I actually started playing upright when I was in college. I played in the Middle Eastern orchestra and that was my start of upright. 

Are you playing your signature bass on this tour? And tell me about the design behind it [Squier Eva Gardner Signature Precision Bass]?

I do play that in parts of the show and use it for some alternate tunings that I have. Right now, my main bass is a [Fender] ‘62 Olympic White Reissue. I wanted the signature to be a mix of all my favorite basses including my first bass (a Fender Precision). It’s a tribute to that as well as my father’s vintage basses that I love so much. It’s got some vintage specs on it, and it’s basically a mix of all my favorite things.

The P-Bass has such an incredible sound and tone.

What I love about it is that it’s versatile. It’s a versatile bass, and it’s actually the first electric bass that was ever made, and that’s why they named it “the Precision.” All the basses that came before it were upright basses; Fender put frets on it so that you could play precisely and called it the Precision Bass.

It really changed everything.

It did change everything. They are just incredible workhorses. And for me, it’s like why reinvent the wheel. It works well for so many different styles of music.

Are you using any pedals?

It depends; for this particular tour the only pedal I am using is a distortion, Turbo RAT [Pro Co Turbo RAT Distortion]. I use it on “For Now” and “So What.”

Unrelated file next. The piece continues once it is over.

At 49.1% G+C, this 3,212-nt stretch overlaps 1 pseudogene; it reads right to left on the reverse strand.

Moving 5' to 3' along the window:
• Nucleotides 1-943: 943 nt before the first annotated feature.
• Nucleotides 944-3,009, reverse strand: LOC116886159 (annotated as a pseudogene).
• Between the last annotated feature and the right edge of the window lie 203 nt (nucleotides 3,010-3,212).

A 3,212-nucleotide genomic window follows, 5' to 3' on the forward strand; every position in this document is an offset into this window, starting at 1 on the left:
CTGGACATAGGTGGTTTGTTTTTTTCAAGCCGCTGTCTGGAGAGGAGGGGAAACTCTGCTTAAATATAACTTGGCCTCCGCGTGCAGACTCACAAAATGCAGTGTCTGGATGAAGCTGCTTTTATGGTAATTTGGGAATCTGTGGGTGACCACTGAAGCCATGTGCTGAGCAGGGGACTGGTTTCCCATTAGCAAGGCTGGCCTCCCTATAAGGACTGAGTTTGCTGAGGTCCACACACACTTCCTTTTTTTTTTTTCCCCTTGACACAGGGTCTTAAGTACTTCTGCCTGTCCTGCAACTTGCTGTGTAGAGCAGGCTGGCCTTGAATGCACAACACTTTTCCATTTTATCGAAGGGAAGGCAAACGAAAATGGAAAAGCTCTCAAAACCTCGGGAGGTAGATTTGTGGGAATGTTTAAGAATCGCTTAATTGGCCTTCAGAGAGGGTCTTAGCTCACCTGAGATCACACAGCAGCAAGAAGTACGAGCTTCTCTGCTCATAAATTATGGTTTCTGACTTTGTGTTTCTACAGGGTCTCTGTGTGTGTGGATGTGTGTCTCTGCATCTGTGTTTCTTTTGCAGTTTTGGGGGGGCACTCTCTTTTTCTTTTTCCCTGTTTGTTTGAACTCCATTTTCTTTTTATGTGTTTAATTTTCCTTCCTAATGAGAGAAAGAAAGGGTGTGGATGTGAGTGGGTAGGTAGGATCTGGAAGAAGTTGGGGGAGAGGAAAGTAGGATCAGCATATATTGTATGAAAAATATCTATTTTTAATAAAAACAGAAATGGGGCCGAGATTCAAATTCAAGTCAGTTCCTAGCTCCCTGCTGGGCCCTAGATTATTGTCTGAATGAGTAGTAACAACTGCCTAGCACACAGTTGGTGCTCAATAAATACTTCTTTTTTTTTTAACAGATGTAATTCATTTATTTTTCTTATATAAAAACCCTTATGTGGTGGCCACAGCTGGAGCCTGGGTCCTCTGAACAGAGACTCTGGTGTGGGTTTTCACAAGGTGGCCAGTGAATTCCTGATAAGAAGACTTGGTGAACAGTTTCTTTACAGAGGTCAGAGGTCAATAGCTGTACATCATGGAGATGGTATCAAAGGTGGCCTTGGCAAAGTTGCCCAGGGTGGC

I love “So What.” It looks like so much fun to play live.

That’s the one where she’s (Pink) flying around all over the arena and visiting everybody up in the rafters. [Laughs]

It’s such an elaborate show. How much leeway is there for you to move around the stage?

For these bigger production shows like the one we’re on right now, there is a lot of choreography. We have a lot of moving parts as far as the set goes, including dancers and an acrobat. Where and when you can move is actually different for each song. I do have a riser that’s right next to the drummer, and I’m up there sometimes, which is great. There are some songs where it’s just the band up there, and we have a little bit more room to move around. I can go over to the guitar player and hang out and rock out for a bit. When there’s lot of choreography going on and set parts moving, unless I want to get kicked in the face [laughs], I’m staying in my allotted place. You just have to be aware because there are 10 dancers, and it literally is a safety issue, too. The band does become part of the choreography as far as knowing where and when to move around the stage.

What is the rehearsal process for Pink’s Beautiful Trauma Tour?